With this arsenal of storytelling knowledge, I’ve felt confident to pursue my own writing. Because I have an interest in small and independent businesses, I’ve written several profiles of business owners, which helped me land an internship with Orange Coast Magazine where I continued to write profiles. One such interview was with Apra Bhandari, a Bollywood dance instructor. My article, titled “A New Rhythm,” ended up being published as the Person of Interest section for the December issue.

People connect with stories, and they’re what marketing and communications professionals use to connect with and engage their audiences. Whether you’re writing a script for a 30-second video advertisement or a social media campaign, knowing how to craft stories will be a skill you use every day.


Good writing is good editing. As a college student, I found that when I would sit down and type up a draft essay, I often wasn’t satisfied with it the first, second, or even third time. It wasn’t until I started rereading and finding ways to improve it that I would find my thesis and the direction of where my papers were going. Many of my professors have told me that the most critical part of the writing process is editing and proofreading. In addition to written pieces, I’ve edited film scripts and videos.

Editing is not only applicable to college papers and essays — it’s an integral part of all projects in marketing and communications jobs, from editing advertising copy for a billboard to editing video scripts. In some marketing and communications teams, there are positions dedicated solely to editing — a video editor and a copy editor, for example. Above is a video I created for my internship with the School of Humanities’ communications team.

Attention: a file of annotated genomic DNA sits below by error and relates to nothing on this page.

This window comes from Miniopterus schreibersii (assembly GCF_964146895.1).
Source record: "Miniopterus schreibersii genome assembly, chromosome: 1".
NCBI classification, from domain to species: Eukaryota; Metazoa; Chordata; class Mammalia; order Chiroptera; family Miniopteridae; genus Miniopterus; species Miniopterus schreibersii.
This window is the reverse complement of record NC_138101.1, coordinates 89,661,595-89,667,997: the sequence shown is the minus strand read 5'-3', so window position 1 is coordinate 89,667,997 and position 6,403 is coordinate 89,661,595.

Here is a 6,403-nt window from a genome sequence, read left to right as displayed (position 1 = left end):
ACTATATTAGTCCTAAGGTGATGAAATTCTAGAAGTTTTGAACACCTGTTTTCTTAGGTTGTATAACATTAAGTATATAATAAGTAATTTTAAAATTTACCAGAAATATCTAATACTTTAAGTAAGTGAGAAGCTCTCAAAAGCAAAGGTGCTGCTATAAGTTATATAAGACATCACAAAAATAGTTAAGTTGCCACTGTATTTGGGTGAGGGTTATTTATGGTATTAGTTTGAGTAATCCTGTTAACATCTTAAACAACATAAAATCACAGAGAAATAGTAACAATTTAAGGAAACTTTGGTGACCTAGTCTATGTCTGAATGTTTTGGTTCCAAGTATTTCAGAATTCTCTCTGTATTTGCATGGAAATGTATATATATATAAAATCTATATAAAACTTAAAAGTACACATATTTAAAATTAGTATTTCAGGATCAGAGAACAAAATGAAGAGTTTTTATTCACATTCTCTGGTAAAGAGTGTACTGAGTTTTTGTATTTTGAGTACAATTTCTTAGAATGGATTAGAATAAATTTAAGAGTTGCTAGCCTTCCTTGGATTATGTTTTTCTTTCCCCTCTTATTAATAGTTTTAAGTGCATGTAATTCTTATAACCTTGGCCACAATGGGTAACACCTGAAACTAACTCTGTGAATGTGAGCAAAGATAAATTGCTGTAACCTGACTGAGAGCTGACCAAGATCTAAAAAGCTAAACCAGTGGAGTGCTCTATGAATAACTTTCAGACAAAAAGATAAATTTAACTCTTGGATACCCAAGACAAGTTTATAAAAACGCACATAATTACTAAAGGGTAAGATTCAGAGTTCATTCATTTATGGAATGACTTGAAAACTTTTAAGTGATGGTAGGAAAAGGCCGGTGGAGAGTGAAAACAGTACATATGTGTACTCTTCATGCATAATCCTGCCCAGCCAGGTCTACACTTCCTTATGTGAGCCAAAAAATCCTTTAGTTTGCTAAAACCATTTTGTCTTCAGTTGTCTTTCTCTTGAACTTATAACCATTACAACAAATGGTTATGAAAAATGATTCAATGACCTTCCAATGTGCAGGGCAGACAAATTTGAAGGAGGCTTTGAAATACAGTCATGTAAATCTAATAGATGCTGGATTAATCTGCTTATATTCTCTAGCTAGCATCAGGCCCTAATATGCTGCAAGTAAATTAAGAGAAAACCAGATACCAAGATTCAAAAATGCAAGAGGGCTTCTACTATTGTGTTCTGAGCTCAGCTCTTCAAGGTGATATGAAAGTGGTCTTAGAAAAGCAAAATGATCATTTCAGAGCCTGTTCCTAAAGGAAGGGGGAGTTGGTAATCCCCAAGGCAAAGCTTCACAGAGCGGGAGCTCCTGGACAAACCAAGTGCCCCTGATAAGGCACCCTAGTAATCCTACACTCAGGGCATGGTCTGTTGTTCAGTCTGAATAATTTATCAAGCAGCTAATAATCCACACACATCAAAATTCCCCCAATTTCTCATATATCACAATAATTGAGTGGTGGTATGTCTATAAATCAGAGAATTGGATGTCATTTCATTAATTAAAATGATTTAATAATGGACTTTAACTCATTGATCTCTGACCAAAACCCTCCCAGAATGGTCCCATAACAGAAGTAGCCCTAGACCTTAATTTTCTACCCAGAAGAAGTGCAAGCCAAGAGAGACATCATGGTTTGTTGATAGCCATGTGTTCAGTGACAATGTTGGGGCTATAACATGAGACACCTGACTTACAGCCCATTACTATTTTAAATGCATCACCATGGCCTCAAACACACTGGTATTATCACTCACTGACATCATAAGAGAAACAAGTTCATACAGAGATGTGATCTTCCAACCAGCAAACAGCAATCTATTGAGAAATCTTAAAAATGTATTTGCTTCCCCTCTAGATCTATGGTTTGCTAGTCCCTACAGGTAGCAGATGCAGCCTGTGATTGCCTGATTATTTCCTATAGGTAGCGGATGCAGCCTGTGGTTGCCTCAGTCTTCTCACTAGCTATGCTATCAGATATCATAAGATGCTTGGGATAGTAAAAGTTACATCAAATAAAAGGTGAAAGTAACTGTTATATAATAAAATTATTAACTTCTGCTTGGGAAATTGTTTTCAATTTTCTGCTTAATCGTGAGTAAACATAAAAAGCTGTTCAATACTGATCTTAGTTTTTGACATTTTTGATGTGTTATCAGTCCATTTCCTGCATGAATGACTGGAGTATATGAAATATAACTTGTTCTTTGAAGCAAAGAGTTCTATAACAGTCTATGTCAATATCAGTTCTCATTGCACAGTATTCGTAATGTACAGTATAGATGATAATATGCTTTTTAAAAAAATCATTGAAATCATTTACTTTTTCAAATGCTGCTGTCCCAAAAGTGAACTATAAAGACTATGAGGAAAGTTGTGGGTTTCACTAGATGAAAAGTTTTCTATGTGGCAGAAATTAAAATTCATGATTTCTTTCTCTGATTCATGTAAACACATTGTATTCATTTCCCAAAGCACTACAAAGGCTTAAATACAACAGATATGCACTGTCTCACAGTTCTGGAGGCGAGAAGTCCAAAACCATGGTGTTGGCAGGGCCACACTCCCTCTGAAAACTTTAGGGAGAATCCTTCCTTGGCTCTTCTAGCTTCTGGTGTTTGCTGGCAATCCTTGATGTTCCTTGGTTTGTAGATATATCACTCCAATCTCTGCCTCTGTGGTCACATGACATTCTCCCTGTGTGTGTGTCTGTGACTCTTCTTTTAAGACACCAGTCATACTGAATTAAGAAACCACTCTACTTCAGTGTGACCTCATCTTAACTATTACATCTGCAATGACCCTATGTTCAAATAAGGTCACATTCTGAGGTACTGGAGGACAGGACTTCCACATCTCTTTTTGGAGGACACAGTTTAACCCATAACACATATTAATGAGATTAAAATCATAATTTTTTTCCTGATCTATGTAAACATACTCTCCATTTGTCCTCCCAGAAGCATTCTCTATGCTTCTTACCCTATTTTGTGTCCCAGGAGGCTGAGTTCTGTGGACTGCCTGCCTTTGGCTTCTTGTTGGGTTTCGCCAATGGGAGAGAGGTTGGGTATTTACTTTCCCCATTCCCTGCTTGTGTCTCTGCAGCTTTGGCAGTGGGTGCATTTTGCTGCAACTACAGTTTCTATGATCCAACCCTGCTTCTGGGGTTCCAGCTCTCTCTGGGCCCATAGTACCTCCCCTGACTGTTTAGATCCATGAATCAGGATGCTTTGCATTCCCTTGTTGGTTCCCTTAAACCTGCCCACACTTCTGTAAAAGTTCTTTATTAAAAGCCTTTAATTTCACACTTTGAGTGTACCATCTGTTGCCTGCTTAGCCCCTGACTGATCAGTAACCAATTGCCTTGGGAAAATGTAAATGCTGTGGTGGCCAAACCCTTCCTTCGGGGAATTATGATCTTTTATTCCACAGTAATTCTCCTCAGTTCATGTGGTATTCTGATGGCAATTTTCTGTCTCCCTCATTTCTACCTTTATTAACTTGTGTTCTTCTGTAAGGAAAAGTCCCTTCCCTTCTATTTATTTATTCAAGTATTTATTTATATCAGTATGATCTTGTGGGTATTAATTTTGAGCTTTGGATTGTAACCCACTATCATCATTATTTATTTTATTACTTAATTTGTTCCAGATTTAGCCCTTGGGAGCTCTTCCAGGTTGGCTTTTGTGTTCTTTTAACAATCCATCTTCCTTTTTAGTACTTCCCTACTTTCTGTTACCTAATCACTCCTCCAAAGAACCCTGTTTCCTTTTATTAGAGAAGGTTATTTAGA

A page from a magazine of a story called “An Open Kitchen” featuring a man standing in front of a mural of a cornfield smiling

All of my classes required some kind of project that involved reporting and interviewing different subjects — from Humanities Core and journalism workshops to film electives. As a literary journalism major, I’ve had many assignments that required me to go outside of the classroom, find an interesting subject (or find what makes them interesting through reporting), and write a compelling story. Even during the pandemic, when interviewing subjects in person wasn’t safe, I was able to find story interviewees through the accessibility of social media and interview them through video chat.